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Transforming Christian Theology: For Church and Society
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Transforming Christian Theology: For Church and Society

by ,

Fortress Press 2010

Runs on Windows, Mac and mobile.
$11.99

Overview

Is there a role for Christian theology in the ongoing transformation of church and society? How can the reflective imperative of Christian discipleship support a transformative vision of the world?

This compact volume offers a way for Christians to reflect deeply on how best to conceive Christian identity, commitment, and discipleship in today’s challenged, globalized, pluralistic scene. Growing out of the recent “Rekindling Theological Imagination” initiative and led by esteemed theologian Philip Clayton and his colleagues, this volume seeks to capture and articulate the ferment in grassroots North American Christianity and to relate it directly to the recent resurgence of progressive thought and politics. It argues strongly for a mediating role specifically for Christian theology, conceived first as a life practice of Christian discipleship, and its call has found enormous response from popular audiences in conferences, online, in informal Christian settings, and in mainline denominations and the academy.

In the Logos edition, this volume is enhanced by amazing functionality. Important terms link to dictionaries, encyclopedias, and a wealth of other resources in your digital library. Perform powerful searches to find exactly what you’re looking for. Take the discussion with you using tablet and mobile apps. With Logos Bible Software, the most efficient and comprehensive research tools are in one place, so you get the most out of your study.

Save more when you purchase this book as part of the Fortress Press Theology Collection.

Key Features

  • Explores Christian identity, commitment, and discipleship
  • Seeks to capture and articulate the ferment in grassroots North American Christianity
  • Argues strongly for a mediating role specifically for Christian theology

Contents

  • Things Have Changed, or “Toto, We’re Not in Kansas Any More”
  • Do Christians Have to Hate Change?
  • Why the Answers Must Be Theological (and What That Means)
  • Postmodernity Makes Theologians of Us All
  • Postmodern Believing
  • “Everything Must Change”
  • Managing Change
  • Don’t Give Up on the Church!
  • Transformative Theologies
  • Learning to Find Your Theological Voice
  • Theology as Telling the Story
  • Theologies in Action
  • A Theology of Self-Emptying for the Church
  • New Partnerships in Christian Activism
  • Time to Leave behind Old Liberal/Evangelical Battles
  • From Church Ministries to Missional Churches
  • Social Transformation without “Us versus Them”
  • Constructing Theologies of the Community for the Community: The Six Steps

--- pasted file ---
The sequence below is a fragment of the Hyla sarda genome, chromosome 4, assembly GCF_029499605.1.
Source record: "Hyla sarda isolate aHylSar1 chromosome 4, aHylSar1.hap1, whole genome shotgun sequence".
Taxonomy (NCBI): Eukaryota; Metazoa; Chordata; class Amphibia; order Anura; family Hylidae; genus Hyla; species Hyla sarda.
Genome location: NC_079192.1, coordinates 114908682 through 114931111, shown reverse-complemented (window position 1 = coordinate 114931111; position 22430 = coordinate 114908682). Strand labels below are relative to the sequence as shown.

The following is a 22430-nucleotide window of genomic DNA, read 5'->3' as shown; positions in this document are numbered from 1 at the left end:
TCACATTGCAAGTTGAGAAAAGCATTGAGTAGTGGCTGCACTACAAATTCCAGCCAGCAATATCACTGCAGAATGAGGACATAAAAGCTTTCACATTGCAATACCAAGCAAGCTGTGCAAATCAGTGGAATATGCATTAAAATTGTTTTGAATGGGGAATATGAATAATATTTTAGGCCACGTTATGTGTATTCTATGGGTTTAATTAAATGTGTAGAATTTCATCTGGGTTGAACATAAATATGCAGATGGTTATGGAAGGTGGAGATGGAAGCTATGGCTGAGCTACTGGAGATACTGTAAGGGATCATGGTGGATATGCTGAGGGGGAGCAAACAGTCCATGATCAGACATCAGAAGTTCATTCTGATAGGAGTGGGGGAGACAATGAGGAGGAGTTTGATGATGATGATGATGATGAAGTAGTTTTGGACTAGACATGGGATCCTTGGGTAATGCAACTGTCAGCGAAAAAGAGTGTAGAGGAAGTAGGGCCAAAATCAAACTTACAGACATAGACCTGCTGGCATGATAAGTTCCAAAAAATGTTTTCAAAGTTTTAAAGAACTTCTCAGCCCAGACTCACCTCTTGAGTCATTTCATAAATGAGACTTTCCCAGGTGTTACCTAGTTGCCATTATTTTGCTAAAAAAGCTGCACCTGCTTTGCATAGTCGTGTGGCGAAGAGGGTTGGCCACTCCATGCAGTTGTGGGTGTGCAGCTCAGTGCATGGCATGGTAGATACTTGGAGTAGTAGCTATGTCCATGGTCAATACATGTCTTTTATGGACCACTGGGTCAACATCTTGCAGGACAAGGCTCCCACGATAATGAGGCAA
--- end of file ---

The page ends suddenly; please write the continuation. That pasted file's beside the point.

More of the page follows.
• Toward a Progressive Theology for Christian Activism

Praise for the Print Edition

How can an important theological book be so delightful to read? How can a top-drawer theologian have such high respect for ‘normal’ Christians that they are seen as partners in the work of transforming theology? How can Philip Clayton make the idea of big-tent, progressive Christianity so believable and attractive that one can imagine evangelicals, charismatics, mainliners, and Roman Catholics joyfully discussing it over a meal together? There’s only one way to find out: open up Transforming Christian Theology and start reading—now.

—Brian D. McLaren, author of A Generous Orthodoxy

Philip Clayton’s new book, Transforming Christian Theology: For Church and Society, is nothing if it is not the full skinny on progressive, mainline-shaped emergent theology . . . Clayton argues that theology has been the prerogative of an elite group of professors, but he believes it’s got to be seen as what all of us do instead of just what the professors and professionals do. He outlines what can only be called a progressive emergent agenda for doing theology in a series of proposals—too many to name here. It’s a good book and I hope it gets a wide hearing.

Scot McKnight, Karl A. Olsson Professor in Religious Studies, North Park University

We all know that the once dominant form of Protestantism in this country is fading to the sidelines of society. In this book one of America’s premier theologians seriously and passionately writes for ordinary Christians, inviting them to become their own theologians. He also shows how they can do so. If a hundred thousand members of our old-line denominations take this book seriously and follow its suggestions, there is yet hope for renewal. Understanding and support from denominational leadership would also help.

John B. Cobb Jr., professor emeritus, Claremont School of Theology

Product Details

About Philip Clayton

Philip Clayton is the dean of Claremont School of Theology and provost of Claremont Lincoln University. He also holds the Ingraham Chair at CST. Clayton earned a joint PhD in religious studies and philosophy from Yale University and has held visiting appointments at Harvard University, the University of Cambridge, and the University of Munich. He has published over 20 books and hundreds of academic and popular articles.